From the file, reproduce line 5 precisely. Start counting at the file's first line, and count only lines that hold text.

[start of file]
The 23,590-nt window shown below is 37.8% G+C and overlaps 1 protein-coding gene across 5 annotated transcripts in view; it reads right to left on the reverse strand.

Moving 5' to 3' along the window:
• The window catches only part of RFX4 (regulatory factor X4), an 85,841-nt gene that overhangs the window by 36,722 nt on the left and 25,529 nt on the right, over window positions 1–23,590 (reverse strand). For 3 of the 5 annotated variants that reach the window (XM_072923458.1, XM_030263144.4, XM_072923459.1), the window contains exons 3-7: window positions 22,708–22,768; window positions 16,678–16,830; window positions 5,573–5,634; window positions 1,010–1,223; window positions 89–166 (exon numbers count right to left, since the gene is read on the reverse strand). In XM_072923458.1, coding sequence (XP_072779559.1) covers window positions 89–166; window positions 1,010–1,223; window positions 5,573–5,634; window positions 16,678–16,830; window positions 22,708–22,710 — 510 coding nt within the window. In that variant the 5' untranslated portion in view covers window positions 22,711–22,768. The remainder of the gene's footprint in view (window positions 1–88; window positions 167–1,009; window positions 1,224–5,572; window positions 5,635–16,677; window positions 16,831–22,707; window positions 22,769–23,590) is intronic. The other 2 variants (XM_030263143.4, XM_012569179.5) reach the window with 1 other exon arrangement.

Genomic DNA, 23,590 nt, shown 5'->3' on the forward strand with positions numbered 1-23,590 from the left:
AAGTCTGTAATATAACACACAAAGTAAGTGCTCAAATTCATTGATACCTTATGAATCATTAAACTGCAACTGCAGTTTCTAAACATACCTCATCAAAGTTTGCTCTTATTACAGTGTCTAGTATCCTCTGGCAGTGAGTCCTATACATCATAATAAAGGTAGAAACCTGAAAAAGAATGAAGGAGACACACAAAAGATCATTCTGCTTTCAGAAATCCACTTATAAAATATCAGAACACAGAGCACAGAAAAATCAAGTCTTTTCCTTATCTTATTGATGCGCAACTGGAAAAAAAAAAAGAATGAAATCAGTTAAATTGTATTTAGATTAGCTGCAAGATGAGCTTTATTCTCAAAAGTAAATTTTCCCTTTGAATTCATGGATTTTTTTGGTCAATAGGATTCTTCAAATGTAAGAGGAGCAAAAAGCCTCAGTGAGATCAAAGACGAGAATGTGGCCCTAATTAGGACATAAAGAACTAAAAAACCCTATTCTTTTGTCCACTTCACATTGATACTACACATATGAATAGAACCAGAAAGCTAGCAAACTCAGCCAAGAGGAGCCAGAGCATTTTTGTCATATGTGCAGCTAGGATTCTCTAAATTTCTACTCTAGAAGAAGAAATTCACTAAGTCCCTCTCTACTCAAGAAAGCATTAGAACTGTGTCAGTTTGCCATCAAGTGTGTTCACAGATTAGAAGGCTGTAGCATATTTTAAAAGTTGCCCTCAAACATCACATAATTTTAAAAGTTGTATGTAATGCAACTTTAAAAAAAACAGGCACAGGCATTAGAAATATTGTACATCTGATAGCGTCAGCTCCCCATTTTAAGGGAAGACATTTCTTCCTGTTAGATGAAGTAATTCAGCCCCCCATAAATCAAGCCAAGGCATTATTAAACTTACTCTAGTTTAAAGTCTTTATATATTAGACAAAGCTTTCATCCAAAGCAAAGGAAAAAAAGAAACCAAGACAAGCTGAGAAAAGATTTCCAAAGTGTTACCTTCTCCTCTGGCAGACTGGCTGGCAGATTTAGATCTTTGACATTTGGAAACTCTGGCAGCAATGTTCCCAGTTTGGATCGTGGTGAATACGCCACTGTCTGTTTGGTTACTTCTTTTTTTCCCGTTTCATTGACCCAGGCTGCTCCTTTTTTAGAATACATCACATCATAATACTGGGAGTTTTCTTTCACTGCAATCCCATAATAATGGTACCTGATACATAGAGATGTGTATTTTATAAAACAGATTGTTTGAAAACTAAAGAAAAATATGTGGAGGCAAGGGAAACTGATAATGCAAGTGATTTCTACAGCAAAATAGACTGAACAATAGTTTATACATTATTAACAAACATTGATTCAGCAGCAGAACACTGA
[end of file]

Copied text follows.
AAGTCTGTAATATAACACACAAAGTAAGTGCTCAAATTCATTGATACCTTATGAATCATTAAACTGCAACTGCAGTTTCTAAACATACCTCATCAAAGTTTGCTCTTATTACAGTGTCTAGTATCCTCTGGCAGTGAGTCCTATACATCATAATAAAGGTAGAAACCTGAAAAAGAATGAAGGAGACACACAAAAGATCATTCTGCTTTCAGAAATCCACTTATAAAATATCAGAACACAGAGCACAGAAAAATCAAGTCTTTTCCTTATCTTATTGATGCGCAACTGGAAAAAAAAAAAGAATGAAATCAGTTAAATTGTATTTAGATTAGCTGCAAGATGAGCTTTATTCTCAAAAGTAAATTTTCCCTTTGAATTCATGGATTTTTTTGGTCAATAGGATTCTTCAAATGTAAGAGGAGCAAAAAGCCTCAGTGAGATCAAAGACGAGAATGTGGCCCTAATTAGGACATAAAGAACTAAAAAACCCTATTCTTTTGTCCACTTCACATTGATACTACACATATGAATAGAACCAGAAAGCTAGCAAACTCAGCCAAGAGGAGCCAGAGCATTTTTGTCATATGTGCAGCTAGGATTCTCTAAATTTCTACTCTAGAAGAAGAAATTCACTAAGTCCCTCTCTACTCAAGAAAGCATTAGAACTGTGTCAGTTTGCCATCAAGTGTGTTCACAGATTAGAAGGCTGTAGCATATTTTAAAAGTTGCCCTCAAACATCACATAATTTTAAAAGTTGTATGTAATGCAACTTTAAAAAAAACAGGCACAGGCATTAGAAATATTGTACATCTGATAGCGTCAGCTCCCCATTTTAAGGGAAGACATTTCTTCCTGTTAGATGAAGTAATTCAGCCCCCCATAAATCAAGCCAAGGCATTATTAAACTTACTCTAGTTTAAAGTCTTTATATATTAGACAAAGCTTTCATCCAAAGCAAAGGAAAAAAAGAAACCAAGACAAGCTGAGAAAAGATTTCCAAAGTGTTACCTTCTCCTCTGGCAGACTGGCTGGCAGATTTAGATCTTTGACATTTGGAAACTCTGGCAGCAATGTTCCCAGTTTGGATCGTGGTGAATACGCCACTGTCTGTTTGGTTACTTCTTTTTTTCCCGTTTCATTGACCCAGGCTGCTCCTTTTTTAGAATACATCACATCATAATACTGGGAGTTTTCTTTCACTGCAATCCCATAATAATGGTACCTGATACATAGAGATGTGTATTTTATAAAACAGATTGTTTGAAAACTAAAGAAAAATATGTGGAGGCAAGGGAAACTGATAATGCAAGTGATTTCTACAGCAAAATAGACTGAACAATAGTTTATACATTATTAACAAACATTGATTCAGCAGCAGAACACTGA